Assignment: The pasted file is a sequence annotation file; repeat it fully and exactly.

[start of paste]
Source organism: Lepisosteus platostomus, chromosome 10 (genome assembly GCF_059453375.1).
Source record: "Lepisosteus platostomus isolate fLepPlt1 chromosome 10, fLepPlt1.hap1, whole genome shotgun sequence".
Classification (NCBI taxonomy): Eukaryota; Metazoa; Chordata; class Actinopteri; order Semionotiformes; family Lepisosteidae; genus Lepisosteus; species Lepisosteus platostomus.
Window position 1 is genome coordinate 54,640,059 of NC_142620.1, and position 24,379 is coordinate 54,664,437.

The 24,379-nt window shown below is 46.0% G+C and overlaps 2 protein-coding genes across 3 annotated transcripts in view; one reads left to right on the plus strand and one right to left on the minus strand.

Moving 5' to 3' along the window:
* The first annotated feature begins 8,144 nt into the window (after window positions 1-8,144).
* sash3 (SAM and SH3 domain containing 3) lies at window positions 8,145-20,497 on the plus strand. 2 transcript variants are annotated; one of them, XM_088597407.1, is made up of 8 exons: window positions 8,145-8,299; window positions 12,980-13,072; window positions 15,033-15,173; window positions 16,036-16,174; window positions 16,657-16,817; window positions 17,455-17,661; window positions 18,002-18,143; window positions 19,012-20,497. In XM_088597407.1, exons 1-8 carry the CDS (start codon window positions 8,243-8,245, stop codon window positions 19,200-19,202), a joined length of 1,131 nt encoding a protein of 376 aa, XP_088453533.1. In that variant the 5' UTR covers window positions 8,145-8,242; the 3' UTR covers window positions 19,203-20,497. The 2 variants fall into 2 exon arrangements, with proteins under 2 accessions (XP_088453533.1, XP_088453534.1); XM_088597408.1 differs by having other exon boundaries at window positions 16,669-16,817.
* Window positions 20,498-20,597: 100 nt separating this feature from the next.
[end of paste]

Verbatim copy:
Source organism: Lepisosteus platostomus, chromosome 10 (genome assembly GCF_059453375.1).
Source record: "Lepisosteus platostomus isolate fLepPlt1 chromosome 10, fLepPlt1.hap1, whole genome shotgun sequence".
Classification (NCBI taxonomy): Eukaryota; Metazoa; Chordata; class Actinopteri; order Semionotiformes; family Lepisosteidae; genus Lepisosteus; species Lepisosteus platostomus.
Window position 1 is genome coordinate 54,640,059 of NC_142620.1, and position 24,379 is coordinate 54,664,437.

The 24,379-nt window shown below is 46.0% G+C and overlaps 2 protein-coding genes across 3 annotated transcripts in view; one reads left to right on the plus strand and one right to left on the minus strand.

Moving 5' to 3' along the window:
* The first annotated feature begins 8,144 nt into the window (after window positions 1-8,144).
* sash3 (SAM and SH3 domain containing 3) lies at window positions 8,145-20,497 on the plus strand. 2 transcript variants are annotated; one of them, XM_088597407.1, is made up of 8 exons: window positions 8,145-8,299; window positions 12,980-13,072; window positions 15,033-15,173; window positions 16,036-16,174; window positions 16,657-16,817; window positions 17,455-17,661; window positions 18,002-18,143; window positions 19,012-20,497. In XM_088597407.1, exons 1-8 carry the CDS (start codon window positions 8,243-8,245, stop codon window positions 19,200-19,202), a joined length of 1,131 nt encoding a protein of 376 aa, XP_088453533.1. In that variant the 5' UTR covers window positions 8,145-8,242; the 3' UTR covers window positions 19,203-20,497. The 2 variants fall into 2 exon arrangements, with proteins under 2 accessions (XP_088453533.1, XP_088453534.1); XM_088597408.1 differs by having other exon boundaries at window positions 16,669-16,817.
* Window positions 20,498-20,597: 100 nt separating this feature from the next.